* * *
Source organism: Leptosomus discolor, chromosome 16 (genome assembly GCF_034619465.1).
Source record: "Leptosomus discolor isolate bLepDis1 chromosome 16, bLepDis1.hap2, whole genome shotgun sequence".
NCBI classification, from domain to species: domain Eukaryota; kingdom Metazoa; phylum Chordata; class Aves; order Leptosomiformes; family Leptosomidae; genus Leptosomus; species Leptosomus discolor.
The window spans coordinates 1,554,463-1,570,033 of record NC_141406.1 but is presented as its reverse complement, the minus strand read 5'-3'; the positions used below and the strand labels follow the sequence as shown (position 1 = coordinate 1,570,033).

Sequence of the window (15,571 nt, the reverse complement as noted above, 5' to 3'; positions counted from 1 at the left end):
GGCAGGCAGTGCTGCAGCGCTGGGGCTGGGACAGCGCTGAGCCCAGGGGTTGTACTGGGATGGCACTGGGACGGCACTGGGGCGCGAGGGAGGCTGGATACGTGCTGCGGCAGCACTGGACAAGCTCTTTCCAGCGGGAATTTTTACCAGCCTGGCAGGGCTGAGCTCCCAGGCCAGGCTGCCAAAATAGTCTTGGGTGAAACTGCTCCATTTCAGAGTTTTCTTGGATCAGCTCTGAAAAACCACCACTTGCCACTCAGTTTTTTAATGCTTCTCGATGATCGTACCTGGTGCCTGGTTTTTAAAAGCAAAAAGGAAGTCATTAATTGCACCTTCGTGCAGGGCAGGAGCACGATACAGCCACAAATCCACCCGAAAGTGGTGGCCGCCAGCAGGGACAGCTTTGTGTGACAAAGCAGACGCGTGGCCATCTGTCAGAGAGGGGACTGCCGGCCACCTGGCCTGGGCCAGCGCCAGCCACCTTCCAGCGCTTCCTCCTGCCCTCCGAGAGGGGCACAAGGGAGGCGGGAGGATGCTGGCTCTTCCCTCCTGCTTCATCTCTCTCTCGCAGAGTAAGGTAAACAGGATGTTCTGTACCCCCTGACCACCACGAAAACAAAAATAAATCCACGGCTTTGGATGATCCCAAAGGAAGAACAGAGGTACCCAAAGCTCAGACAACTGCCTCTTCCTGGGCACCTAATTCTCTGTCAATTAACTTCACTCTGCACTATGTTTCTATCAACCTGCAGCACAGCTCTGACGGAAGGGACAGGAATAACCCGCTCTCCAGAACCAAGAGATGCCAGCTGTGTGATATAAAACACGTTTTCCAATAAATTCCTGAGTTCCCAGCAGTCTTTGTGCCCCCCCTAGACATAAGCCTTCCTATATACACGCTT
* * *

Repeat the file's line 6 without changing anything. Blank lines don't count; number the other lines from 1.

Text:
GGCAGGCAGTGCTGCAGCGCTGGGGCTGGGACAGCGCTGAGCCCAGGGGTTGTACTGGGATGGCACTGGGACGGCACTGGGGCGCGAGGGAGGCTGGATACGTGCTGCGGCAGCACTGGACAAGCTCTTTCCAGCGGGAATTTTTACCAGCCTGGCAGGGCTGAGCTCCCAGGCCAGGCTGCCAAAATAGTCTTGGGTGAAACTGCTCCATTTCAGAGTTTTCTTGGATCAGCTCTGAAAAACCACCACTTGCCACTCAGTTTTTTAATGCTTCTCGATGATCGTACCTGGTGCCTGGTTTTTAAAAGCAAAAAGGAAGTCATTAATTGCACCTTCGTGCAGGGCAGGAGCACGATACAGCCACAAATCCACCCGAAAGTGGTGGCCGCCAGCAGGGACAGCTTTGTGTGACAAAGCAGACGCGTGGCCATCTGTCAGAGAGGGGACTGCCGGCCACCTGGCCTGGGCCAGCGCCAGCCACCTTCCAGCGCTTCCTCCTGCCCTCCGAGAGGGGCACAAGGGAGGCGGGAGGATGCTGGCTCTTCCCTCCTGCTTCATCTCTCTCTCGCAGAGTAAGGTAAACAGGATGTTCTGTACCCCCTGACCACCACGAAAACAAAAATAAATCCACGGCTTTGGATGATCCCAAAGGAAGAACAGAGGTACCCAAAGCTCAGACAACTGCCTCTTCCTGGGCACCTAATTCTCTGTCAATTAACTTCACTCTGCACTATGTTTCTATCAACCTGCAGCACAGCTCTGACGGAAGGGACAGGAATAACCCGCTCTCCAGAACCAAGAGATGCCAGCTGTGTGATATAAAACACGTTTTCCAATAAATTCCTGAGTTCCCAGCAGTCTTTGTGCCCCCCCTAGACATAAGCCTTCCTATATACACGCTT